Lahar damage Philippines from Mt Pinatubo 1991,Philippines Photograph by R L Roberts. Lava flow west of Royal Gardnes subdivision,Hawaii Photograph taken in 1983 by R W Decker. Before 4 23 1990 and after 6 13 1990 photographs of Kalapana Store in area inundated by lava. flows from Kilauea Volcano in 1999 Kalapana Hawaii Photographs by J D Griggs USGS. Bicyclist wearing dustmask in Anchorage Alaska following eruption of Mount Spurr and tephra fall in city. Photograph taken in 1992 by Richard Emanuel, The capability of the USGS in the field of volcano hazards has increased dramatically since the. explosive eruption of Mount St Helens Washington in 1980 and the contemporaneous volcanic. unrest of Long Valley caldera California Prior to these events the only U S volcano observatory. was in Hawaii and only two volcanoes Kilauea and Mauna Loa were monitored at a significant. level By the end of 2003 the VHP supported five volcano observatories and monitored 46 of the. Nation s dangerous volcanoes with real time instrumented networks The creation of the Volcano. Disaster Assistance Program in 1986 an interagency cooperative program between the USGS and. USAID Office of Foreign Disaster Assistance OFDA has helped 16 countries reduce volcanic. risk during 20 significant volcano emergencies most notably the 1991 eruption of Mount Pinatubo. in the Philippines where tens of thousands of lives and hundreds of millions of dollars in U S. assets were saved, This 5 year plan builds on this increased capability and addresses the U S Department of the. Interior s DOI Serving Communities strategic goal of protecting lives resources and property by. making information available to communities to use in developing volcanic hazard mitigation. preparedness and avoidance plans and support the Geology Strategic Plan 2001 2010 goals of. conducting geologic hazards assessments for mitigation planning and providing short term. prediction of geologic disasters and rapidly characterize their effects When realized the plan will. enable the VHP to 1 more accurately interpret volcanic unrest and forecast eruptive behavior 2. identify and assess volcano hazards and 3 better understand the magmatic precursors of eruptions. in the diverse tectonic settings of the nation and the world. The continuing scientific quest of the VHP is to learn to distinguish signs of volcanic activity that. lead to eruptions from those of intermittent unrest discern more clearly the factors that determine. the onset duration style explosivity and end of eruptions and develop better methods for. assessing and communicating long and short term hazard potential. New volcanic unrest and eruptions including significant changes in ongoing eruptions quickly. modify short term objectives and priorities of the VHP and partners on short notice For volcanoes. with an existing monitoring network a period of heightened unrest may require the installation of. additional instruments in order to better track the activity Work plans may be redirected to deal. with short term hazards provide warnings and disseminate general information about the activity. When a volcano that lacks an adequate network of real time instruments awakens the VHP must. establish an adequate network if feasible Internal review collaboration with partners and. universities and a clear understanding of VHP s mission facilitate a sudden redirection of. resources when necessary, New episodes of activity are in essence unplanned opportunities to test hypotheses of magma.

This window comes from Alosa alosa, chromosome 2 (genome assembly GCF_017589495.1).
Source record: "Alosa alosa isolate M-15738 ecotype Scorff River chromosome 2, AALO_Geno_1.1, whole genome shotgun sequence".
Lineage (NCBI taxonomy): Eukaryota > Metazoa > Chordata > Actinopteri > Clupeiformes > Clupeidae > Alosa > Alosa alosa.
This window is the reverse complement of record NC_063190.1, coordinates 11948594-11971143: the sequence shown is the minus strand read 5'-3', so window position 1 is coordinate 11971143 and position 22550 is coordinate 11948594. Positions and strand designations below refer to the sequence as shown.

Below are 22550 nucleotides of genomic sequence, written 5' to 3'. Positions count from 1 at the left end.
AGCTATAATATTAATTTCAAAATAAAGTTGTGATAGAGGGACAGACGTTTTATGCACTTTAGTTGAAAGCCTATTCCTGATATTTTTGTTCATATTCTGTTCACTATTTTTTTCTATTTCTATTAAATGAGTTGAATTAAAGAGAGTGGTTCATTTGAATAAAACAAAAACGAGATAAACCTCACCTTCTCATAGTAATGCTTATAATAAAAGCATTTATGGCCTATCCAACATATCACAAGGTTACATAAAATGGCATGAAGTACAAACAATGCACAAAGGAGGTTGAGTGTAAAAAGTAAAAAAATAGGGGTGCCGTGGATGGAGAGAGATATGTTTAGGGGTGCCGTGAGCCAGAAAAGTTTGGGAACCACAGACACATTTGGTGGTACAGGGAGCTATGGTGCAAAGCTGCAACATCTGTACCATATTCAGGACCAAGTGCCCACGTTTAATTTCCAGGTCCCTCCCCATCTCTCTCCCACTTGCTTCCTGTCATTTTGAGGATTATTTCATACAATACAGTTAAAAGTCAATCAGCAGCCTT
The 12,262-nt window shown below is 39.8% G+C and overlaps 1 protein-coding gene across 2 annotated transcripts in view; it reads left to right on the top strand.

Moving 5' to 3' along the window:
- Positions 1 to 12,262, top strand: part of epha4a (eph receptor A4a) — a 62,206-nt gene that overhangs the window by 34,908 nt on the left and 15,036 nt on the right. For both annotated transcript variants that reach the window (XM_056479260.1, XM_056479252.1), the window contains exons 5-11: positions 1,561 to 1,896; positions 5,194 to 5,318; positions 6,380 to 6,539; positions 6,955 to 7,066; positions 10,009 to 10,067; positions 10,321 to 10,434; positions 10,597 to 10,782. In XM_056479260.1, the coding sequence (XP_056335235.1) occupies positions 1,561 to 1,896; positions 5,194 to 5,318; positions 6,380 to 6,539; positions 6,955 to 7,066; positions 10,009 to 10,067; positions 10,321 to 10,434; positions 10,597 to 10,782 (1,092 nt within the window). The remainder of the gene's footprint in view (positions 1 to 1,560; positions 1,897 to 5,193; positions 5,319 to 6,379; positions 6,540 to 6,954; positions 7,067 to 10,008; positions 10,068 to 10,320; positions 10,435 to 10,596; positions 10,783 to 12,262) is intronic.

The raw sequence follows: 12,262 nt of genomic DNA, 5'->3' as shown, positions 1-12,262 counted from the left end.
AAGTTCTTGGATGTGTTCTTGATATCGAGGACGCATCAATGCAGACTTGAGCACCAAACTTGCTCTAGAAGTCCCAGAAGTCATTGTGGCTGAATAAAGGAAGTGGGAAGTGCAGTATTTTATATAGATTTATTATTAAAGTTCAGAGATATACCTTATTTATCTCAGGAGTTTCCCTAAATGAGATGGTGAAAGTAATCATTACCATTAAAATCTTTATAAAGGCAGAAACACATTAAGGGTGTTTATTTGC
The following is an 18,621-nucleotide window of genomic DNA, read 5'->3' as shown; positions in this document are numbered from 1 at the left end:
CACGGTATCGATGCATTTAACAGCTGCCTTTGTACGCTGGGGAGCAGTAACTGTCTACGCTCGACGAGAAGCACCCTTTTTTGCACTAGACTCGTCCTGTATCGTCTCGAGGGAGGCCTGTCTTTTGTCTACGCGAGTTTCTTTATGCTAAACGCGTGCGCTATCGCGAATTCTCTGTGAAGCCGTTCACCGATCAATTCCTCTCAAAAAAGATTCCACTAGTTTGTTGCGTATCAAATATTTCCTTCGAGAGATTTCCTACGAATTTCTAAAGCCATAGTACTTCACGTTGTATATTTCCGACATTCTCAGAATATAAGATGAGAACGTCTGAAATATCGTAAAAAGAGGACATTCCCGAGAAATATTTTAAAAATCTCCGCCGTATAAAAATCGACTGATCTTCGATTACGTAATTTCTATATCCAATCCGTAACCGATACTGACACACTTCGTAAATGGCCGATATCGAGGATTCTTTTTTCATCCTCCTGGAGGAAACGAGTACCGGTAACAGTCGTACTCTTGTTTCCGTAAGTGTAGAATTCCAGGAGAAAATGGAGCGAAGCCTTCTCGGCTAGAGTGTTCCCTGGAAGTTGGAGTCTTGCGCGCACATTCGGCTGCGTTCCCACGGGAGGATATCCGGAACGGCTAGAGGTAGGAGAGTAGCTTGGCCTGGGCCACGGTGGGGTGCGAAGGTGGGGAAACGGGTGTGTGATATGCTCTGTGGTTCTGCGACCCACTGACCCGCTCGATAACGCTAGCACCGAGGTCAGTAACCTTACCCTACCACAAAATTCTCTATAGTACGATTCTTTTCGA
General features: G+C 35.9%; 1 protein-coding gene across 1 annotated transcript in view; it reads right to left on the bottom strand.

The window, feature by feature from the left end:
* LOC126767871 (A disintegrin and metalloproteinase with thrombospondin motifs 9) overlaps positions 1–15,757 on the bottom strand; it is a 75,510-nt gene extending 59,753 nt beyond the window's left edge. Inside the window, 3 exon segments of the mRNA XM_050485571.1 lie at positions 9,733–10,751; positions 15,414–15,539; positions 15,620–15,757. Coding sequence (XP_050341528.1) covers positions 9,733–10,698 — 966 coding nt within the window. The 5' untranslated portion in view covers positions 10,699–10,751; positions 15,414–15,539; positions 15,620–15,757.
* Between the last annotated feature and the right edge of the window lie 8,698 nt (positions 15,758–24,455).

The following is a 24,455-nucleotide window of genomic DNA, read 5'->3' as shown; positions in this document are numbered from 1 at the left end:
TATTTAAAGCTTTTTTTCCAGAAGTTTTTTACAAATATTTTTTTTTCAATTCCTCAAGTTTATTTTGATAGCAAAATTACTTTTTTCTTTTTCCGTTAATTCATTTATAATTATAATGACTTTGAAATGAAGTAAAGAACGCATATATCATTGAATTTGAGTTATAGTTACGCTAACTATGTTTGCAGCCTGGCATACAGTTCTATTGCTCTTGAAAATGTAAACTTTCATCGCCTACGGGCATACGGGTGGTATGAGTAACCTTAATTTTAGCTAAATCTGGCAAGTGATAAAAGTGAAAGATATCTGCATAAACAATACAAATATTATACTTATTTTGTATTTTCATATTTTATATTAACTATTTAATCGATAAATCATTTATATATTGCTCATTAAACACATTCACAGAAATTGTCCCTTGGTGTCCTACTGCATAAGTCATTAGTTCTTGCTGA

migration and to analyze eruptive processes and hazards Eruptions and magma intrusions allow. scientists to examine and develop new models of volcanic behavior and to develop and test new. tools for monitoring active volcanoes Dramatic improvements to scientific understanding of. volcanoes are the result of careful observations and analysis of volcanic activity Thus modern. volcano monitoring networks and scientific capability to document new eruptive activity on the. ground are crucial in improving the reliability of eruption forecasts. The VHP must expand partnerships and adjust the scientific balance in its workforce to implement. and maintain an NVEWS The program has a long tradition of applying diverse scientific and. technical specialties to meet its mission and will continue to build on this strength by better. integrating its activities with those of other groups within and outside the USGS. Restless activity triggers response Three Sisters Oregon. In April 2001 a broad area of ongoing uplift centered 5 km west of South Sister volcano in the. central Oregon Cascade Range was detected using newly proven satellite based Interferometric. Synthetic Aperture Radar InSAR The discovery of more than 15 cm uplift since 1998 resulted in. an immediate enhanced monitoring effort 2001 to present This effort is directed toward. identifying the cause tracking subsequent ground movement earthquakes and chemical changes in. spring water and keeping Federal land managers and State and county officials informed about the. status of the activity and potential volcano hazards The area of uplift is located in the Three. Sisters Wilderness which requires detailed planning with the U S Forest Service for the. installation and maintenance of radio telemetered instruments and conducting ground surveys with. minimal or no impact to this sensitive area Monitoring data suggest the ongoing uplift results. from the slow accumulation of magma 5 to 7 km below the surface A hazard assessment Volcano. Hazards in the Three Sisters Region Oregon which was published in 1999 provides context for. evaluation of potential hazards Continued vigilance is necessary to detect additional activity that. is certain to occur should magma rise to the surface. Wrapped above and unwrapped below interferograms for the Three Sisters area for the period 1995 to 2001. Each fringe color band in the upper image represents 2 83 cm of satellite to ground range change mostly uplift. Acknowledgments, This 5 year plan was compiled and edited by John S Pallister Steven R Brantley and James E. Quick The writing team also included William C Evans John W Ewert Marianne C Guffanti. Steven E Ingebritsen Margaret T Mangan Terry E Keith Keith R Prince and Jeffery C Wynn. Understanding Volcano Hazards and Preventing Volcanic Disasters A Science Strategy for the Volcano Hazards Program U S Geological Survey 2004 2008 Executive Summary With more than 169 geologically active volcanoes the United States is among the most volcanically active countries in the world During the twentieth century volcanic eruptions have caused substantial economic and societal